Once the steel columns were in place, additional rebar was added, and the slab was cast back around the columns to reinstate the slab.
With the columns and the temporary steelwork in place, Construction Solutions was able to excavate the new core for the goods lift. Once again, this had to be carried out with minimal removal of the existing rebar and there was zero tolerance for any damage to the reinforcement within the 1200mm first-floor transfer beam, which is critical to the structural integrity of the whole building.
The area where the 1970s building narrows to connect with the older section of Camden Town Hall, which will be retained as a civic building, is known by the project team as the ‘neck’ of the building and it is here that the two redundant cores were removed.
In order to take out the two cores without jeopardising the structural integrity of the building, a void was created for a shear wall within the existing structure, positioned adjacent to the neck of the building. Rising from sub-basement level to the underside of level four, the shear wall will ensure the core stability of the building and has been formed as a substantial reinforced concrete structure, requiring stitch drilling of the first-floor transfer beam without drilling into any of the existing rebar.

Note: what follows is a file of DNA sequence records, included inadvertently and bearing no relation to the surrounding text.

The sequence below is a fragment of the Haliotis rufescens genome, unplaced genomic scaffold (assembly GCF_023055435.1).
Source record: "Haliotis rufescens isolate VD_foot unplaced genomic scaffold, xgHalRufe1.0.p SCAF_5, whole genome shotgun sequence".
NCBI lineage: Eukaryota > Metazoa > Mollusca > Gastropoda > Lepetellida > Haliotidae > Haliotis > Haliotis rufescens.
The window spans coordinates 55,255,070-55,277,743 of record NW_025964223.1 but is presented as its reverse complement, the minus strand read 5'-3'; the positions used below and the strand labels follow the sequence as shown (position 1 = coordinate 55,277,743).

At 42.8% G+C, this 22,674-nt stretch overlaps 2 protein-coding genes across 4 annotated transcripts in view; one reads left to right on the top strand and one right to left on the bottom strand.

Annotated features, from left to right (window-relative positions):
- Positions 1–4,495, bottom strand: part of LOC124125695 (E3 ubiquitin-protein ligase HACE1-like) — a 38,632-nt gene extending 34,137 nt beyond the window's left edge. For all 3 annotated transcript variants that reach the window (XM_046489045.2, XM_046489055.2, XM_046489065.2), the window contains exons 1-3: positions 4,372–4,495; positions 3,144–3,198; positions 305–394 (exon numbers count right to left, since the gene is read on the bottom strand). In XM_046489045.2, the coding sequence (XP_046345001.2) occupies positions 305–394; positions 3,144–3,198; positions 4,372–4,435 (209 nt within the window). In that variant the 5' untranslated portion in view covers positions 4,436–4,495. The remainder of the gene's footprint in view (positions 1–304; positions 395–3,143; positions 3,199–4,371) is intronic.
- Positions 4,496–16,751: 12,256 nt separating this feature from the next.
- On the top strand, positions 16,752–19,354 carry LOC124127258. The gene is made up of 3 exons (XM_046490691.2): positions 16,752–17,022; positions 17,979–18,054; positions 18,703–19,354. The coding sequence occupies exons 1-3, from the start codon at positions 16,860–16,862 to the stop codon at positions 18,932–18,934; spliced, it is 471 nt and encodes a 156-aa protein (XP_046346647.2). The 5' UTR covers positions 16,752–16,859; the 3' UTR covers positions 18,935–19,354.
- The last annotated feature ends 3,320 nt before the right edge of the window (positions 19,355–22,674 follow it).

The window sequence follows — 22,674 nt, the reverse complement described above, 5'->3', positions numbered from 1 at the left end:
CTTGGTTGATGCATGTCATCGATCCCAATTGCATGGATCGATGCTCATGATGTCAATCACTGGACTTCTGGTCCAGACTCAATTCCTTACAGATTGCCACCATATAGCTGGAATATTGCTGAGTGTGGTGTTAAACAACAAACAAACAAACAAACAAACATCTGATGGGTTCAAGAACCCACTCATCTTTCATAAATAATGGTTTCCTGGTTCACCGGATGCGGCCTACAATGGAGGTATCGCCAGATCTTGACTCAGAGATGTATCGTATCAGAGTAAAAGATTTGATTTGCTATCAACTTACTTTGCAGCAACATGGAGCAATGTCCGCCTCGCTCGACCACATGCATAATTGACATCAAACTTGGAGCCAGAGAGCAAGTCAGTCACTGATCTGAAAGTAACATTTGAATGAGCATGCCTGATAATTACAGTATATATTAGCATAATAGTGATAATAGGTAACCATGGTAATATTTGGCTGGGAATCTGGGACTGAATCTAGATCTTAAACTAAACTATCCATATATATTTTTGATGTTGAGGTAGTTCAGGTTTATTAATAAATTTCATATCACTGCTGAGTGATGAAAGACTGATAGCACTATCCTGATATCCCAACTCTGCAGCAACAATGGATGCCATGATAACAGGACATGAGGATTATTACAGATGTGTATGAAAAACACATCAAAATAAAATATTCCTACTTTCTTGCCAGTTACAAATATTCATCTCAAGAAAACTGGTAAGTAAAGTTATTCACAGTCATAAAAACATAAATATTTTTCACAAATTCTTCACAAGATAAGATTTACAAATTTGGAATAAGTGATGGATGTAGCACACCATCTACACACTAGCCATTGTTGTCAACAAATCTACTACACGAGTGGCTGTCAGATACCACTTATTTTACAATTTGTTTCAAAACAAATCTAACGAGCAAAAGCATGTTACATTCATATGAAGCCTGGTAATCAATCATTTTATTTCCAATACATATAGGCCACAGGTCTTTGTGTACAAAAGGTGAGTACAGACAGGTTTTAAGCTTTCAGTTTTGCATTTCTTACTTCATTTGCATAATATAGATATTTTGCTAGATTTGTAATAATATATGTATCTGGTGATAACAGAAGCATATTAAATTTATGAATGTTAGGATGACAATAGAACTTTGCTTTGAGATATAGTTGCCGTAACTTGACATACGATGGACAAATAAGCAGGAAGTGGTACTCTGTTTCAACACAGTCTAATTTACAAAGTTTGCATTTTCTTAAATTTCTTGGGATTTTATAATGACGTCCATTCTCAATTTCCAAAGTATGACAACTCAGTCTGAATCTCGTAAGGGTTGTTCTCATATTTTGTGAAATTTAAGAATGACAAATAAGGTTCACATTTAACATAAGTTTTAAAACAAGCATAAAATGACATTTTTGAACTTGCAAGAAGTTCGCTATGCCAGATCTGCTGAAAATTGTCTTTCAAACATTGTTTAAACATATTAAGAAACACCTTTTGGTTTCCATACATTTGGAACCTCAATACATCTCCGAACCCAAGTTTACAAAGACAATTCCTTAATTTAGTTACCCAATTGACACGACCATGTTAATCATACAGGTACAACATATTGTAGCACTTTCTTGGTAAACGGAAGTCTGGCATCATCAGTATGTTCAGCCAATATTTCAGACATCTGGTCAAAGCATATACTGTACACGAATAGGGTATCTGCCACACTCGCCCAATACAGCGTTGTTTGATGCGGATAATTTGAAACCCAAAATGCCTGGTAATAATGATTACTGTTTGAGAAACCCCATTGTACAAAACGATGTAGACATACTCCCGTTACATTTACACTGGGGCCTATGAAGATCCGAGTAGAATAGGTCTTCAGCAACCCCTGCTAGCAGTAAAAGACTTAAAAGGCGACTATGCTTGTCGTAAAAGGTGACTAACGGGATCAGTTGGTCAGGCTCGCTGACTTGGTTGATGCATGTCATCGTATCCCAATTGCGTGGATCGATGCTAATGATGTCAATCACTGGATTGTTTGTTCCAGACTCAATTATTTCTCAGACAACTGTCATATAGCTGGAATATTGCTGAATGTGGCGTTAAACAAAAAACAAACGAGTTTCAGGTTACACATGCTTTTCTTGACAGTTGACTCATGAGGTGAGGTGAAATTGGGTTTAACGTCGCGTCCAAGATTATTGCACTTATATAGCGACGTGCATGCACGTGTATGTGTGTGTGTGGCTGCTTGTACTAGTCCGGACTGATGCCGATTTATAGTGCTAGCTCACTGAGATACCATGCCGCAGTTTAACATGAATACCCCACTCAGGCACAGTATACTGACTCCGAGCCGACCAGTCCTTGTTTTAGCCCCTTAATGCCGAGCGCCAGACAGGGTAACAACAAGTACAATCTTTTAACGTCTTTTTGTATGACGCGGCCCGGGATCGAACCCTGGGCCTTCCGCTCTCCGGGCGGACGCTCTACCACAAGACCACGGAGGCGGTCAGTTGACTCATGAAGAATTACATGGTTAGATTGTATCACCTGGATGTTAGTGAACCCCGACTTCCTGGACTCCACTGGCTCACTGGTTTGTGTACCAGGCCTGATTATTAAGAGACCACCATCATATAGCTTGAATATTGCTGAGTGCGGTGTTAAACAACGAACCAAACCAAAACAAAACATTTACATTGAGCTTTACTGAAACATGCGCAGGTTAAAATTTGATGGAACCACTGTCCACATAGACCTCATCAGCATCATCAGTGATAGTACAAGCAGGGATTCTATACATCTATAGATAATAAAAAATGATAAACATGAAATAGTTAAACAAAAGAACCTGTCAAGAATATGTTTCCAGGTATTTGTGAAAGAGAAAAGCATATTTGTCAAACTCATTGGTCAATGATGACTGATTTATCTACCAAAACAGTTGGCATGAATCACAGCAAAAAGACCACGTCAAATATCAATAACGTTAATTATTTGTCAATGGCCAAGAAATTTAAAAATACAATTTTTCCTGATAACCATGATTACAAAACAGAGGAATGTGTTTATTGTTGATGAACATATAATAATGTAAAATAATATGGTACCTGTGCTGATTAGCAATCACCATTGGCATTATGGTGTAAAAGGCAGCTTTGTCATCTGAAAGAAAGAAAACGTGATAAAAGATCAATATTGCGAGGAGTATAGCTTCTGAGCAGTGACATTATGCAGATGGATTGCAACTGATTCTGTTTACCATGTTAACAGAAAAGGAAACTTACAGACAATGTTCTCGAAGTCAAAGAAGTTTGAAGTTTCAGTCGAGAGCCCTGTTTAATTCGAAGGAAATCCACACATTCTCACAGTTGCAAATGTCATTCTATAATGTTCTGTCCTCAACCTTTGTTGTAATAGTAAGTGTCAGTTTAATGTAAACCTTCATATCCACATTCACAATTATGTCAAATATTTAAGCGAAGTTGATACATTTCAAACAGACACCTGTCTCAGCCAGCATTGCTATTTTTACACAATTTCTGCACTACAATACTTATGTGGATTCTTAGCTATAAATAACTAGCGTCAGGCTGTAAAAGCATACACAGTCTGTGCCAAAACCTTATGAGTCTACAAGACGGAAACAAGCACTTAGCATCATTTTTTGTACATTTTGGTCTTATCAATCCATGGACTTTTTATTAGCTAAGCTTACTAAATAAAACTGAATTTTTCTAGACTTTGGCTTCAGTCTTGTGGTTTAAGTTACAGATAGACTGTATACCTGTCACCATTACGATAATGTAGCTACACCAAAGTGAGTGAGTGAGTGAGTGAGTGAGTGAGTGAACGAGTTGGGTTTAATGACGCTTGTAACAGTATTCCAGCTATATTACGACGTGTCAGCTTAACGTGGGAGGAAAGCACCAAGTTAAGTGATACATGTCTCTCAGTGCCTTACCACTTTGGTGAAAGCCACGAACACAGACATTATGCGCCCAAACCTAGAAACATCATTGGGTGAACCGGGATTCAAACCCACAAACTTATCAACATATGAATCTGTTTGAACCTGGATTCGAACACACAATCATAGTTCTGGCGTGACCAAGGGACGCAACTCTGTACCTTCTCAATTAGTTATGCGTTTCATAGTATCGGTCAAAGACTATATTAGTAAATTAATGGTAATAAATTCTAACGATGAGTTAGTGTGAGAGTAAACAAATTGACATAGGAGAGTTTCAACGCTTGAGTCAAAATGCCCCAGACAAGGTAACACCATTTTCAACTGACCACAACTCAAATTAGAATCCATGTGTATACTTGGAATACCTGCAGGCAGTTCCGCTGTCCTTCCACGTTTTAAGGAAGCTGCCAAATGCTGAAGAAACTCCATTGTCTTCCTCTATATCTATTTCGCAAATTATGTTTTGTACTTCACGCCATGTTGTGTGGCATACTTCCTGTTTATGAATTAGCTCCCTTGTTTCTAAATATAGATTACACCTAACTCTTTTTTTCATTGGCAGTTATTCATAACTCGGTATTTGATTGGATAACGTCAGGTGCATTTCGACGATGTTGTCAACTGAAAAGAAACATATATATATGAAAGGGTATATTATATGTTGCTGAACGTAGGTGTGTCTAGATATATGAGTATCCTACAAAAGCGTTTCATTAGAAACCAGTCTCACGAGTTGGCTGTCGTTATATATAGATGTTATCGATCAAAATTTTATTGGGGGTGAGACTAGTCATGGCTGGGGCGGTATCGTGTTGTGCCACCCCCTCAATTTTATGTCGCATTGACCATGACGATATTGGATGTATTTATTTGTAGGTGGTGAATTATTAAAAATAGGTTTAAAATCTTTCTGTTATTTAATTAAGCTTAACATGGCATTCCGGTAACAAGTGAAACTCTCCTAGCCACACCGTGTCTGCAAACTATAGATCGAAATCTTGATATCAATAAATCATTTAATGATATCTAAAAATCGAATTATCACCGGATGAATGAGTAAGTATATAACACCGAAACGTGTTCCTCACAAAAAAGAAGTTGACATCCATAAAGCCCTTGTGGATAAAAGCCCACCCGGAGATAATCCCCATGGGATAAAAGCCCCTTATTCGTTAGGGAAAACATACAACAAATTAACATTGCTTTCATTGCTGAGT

The loading requirements for the additional storeys were such that both the new lift core and the shear wall had to be completed and cured to full tensile strength before the erection of the steelwork could begin on the new storeys. Following close collaboration with the concrete supplier, Construction Solutions changed the specification to a suitable self-compacting concrete that would allow monolithic construction of the strengthening slabs while offering the required tensile strength.
Preparation for construction of the new level 9-11 extension also involved demolition works to the original 700m² plant room. To overcome the need for traditional decking methods, a detailed overlapping plate system was introduced with back-propping to allow demolition of the structure.
A Brokk remote-control demolition robot was used to enable the site team to stand back from the work area to operate the equipment via a unit attached to their torso and connected to the robot. This equipment is part of Construction Solutions’ in-house fleet of plant and machinery and was critical on this project to provide a safer and faster solution.
Once the rooftop demolition had been completed, a new slab could be cast to enable the construction of the additional storeys. Once again, the speed and efficiency of the Construction Solutions team in installing the steel reinforcement and casting the new slab was programme-critical, as construction of the additional storeys could not begin until these works had been completed and the concrete had cured to full tensile strength.
Throughout the complex programme, the McLaren and Construction Solutions teams have taken a proactive, problem-solving approach to managing the challenges of the scheme which is scheduled for completion later this year.